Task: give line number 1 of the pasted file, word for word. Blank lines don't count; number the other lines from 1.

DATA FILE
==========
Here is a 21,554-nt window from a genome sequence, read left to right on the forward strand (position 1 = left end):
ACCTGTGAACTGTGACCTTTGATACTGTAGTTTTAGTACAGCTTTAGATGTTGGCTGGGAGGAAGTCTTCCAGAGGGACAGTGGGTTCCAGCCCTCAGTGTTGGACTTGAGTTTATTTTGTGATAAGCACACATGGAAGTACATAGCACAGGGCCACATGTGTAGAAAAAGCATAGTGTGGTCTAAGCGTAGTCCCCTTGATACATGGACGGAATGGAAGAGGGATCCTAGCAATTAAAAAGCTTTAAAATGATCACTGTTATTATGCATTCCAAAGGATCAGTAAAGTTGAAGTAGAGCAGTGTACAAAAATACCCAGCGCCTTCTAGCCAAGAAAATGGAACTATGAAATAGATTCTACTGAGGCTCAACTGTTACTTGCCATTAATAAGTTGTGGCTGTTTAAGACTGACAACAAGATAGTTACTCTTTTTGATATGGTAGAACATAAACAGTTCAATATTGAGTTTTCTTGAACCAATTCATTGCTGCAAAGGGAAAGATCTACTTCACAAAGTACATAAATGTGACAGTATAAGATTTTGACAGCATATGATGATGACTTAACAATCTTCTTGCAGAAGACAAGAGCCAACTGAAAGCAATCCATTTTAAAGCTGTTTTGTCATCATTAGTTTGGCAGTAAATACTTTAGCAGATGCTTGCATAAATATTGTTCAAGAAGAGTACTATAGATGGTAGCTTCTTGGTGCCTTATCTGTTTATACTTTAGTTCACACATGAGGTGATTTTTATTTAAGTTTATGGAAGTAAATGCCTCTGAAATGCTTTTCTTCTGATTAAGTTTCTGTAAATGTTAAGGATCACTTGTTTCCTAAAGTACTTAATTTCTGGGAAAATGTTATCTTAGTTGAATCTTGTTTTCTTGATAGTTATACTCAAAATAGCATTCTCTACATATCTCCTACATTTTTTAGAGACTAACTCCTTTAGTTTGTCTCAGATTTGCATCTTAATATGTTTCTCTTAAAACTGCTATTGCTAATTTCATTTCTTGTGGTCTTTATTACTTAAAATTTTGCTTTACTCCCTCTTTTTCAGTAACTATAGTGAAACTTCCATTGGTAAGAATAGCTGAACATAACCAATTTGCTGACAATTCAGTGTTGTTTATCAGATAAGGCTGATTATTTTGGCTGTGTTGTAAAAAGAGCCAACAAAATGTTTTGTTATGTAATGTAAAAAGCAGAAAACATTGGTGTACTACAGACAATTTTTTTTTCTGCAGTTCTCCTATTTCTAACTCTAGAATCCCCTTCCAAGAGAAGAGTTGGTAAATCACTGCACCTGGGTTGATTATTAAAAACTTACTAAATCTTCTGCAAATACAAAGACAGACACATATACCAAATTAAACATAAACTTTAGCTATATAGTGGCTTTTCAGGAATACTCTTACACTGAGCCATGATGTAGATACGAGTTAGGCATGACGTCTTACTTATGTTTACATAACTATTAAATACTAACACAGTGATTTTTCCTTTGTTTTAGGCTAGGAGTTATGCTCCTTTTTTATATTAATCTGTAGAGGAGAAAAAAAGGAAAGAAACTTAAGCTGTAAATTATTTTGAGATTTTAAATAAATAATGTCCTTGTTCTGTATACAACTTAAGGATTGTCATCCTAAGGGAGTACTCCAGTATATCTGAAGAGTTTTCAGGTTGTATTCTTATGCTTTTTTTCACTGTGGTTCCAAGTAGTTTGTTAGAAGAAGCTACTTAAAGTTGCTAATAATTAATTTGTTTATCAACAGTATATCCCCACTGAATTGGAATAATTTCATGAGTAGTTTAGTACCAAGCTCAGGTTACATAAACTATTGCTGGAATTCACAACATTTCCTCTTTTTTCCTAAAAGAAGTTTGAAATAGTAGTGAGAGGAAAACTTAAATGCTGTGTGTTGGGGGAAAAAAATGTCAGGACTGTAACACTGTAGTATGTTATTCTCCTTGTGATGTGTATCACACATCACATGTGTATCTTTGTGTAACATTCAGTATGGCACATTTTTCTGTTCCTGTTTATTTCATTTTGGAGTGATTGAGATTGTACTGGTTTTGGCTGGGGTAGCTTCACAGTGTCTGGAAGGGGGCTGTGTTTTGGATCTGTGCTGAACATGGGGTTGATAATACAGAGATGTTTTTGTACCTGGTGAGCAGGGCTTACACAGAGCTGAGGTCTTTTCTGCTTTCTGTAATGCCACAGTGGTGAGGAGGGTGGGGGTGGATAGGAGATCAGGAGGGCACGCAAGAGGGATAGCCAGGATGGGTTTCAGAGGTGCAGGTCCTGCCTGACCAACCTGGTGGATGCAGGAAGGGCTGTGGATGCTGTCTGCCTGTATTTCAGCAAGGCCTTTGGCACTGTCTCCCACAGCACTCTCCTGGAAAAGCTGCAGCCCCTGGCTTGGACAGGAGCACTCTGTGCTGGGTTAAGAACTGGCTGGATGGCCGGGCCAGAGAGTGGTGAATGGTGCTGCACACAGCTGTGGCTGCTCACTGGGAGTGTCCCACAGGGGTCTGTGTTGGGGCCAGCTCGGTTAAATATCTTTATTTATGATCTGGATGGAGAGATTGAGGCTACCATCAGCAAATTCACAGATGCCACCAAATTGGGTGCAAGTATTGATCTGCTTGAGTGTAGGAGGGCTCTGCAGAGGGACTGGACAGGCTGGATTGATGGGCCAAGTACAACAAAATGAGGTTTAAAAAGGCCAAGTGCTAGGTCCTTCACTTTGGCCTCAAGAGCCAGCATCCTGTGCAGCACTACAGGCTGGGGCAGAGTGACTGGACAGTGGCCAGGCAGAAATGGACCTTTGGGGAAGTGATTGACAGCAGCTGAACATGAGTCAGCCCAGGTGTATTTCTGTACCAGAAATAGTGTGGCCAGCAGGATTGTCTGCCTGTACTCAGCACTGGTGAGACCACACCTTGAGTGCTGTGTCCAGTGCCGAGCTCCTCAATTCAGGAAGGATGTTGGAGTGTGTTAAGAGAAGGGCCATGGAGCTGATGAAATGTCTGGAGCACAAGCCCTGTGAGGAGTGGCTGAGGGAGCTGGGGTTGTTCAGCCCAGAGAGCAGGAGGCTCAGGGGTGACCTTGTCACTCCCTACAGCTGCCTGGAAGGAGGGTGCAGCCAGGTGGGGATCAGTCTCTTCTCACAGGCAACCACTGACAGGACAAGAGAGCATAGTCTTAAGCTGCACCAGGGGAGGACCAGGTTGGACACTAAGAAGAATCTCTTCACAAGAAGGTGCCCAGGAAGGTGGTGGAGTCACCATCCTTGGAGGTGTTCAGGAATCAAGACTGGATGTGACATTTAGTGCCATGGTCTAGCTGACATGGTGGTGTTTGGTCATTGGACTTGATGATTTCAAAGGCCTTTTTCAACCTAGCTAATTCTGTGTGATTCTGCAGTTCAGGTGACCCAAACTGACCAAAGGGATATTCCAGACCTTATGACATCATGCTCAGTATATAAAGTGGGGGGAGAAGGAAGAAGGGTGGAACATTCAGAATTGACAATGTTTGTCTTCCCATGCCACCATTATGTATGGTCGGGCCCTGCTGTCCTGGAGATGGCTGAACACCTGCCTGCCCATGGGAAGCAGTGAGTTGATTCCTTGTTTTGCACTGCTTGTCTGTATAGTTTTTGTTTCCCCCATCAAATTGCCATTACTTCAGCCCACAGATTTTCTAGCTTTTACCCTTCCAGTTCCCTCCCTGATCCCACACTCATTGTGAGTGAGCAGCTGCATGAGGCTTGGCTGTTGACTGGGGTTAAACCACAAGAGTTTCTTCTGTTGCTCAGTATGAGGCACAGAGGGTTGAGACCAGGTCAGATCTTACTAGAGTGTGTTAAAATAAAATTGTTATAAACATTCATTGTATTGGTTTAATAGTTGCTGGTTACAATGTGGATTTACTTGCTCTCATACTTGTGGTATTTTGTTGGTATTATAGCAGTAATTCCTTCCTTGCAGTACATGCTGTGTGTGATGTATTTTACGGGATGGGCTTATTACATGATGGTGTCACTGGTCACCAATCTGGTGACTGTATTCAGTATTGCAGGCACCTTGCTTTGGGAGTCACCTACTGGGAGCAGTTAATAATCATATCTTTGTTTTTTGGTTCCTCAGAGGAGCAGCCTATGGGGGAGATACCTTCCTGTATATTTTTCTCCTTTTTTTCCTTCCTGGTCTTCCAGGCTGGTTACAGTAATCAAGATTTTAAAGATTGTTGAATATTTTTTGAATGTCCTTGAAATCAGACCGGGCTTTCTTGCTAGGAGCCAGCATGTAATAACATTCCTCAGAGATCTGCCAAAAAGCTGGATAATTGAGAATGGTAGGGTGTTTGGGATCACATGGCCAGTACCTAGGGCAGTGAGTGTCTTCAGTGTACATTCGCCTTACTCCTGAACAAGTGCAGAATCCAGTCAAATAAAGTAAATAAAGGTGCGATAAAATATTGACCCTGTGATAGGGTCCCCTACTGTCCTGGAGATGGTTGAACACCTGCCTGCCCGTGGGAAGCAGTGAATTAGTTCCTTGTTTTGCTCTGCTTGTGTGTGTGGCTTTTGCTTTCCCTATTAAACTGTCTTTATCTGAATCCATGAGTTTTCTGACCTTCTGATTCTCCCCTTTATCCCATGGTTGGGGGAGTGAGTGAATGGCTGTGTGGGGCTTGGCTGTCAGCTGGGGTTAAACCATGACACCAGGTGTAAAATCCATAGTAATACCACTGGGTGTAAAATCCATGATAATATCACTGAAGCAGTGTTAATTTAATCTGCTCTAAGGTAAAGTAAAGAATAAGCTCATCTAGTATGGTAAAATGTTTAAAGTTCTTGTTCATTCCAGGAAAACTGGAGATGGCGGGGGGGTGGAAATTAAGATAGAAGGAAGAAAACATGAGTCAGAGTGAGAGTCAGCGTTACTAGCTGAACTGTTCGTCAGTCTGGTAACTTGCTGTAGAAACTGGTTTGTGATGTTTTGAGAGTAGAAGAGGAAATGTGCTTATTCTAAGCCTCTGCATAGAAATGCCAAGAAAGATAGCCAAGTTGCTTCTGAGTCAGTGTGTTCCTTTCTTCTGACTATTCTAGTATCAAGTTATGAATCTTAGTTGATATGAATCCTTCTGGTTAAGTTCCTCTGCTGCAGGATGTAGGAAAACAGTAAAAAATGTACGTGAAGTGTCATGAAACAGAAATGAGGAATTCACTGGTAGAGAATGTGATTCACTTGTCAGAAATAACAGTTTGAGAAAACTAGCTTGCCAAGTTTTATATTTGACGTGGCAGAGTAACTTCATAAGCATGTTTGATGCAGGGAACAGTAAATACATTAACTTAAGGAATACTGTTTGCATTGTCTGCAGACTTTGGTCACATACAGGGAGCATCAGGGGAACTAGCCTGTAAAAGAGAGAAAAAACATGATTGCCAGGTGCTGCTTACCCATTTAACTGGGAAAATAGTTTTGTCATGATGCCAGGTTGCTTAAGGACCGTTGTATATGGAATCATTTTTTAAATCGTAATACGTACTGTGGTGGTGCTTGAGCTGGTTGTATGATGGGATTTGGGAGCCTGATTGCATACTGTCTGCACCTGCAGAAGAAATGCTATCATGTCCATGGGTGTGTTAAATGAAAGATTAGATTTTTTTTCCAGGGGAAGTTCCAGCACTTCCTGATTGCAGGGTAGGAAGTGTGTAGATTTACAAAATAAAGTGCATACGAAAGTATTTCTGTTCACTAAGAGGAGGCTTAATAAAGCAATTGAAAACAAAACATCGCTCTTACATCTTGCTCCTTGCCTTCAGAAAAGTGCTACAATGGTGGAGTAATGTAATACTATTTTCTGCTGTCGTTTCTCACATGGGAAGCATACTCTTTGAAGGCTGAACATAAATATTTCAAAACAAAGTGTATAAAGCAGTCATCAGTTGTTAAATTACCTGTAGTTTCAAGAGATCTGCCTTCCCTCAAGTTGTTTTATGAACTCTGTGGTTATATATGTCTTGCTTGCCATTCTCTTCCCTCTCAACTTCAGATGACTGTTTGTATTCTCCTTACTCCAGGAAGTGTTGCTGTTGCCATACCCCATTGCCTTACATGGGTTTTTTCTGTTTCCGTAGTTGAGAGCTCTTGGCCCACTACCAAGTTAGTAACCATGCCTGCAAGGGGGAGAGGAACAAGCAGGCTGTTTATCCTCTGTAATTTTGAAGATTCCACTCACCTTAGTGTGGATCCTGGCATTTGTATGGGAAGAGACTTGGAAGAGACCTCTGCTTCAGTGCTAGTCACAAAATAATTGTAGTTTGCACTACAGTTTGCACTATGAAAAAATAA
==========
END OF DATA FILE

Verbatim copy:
Here is a 21,554-nt window from a genome sequence, read left to right on the forward strand (position 1 = left end):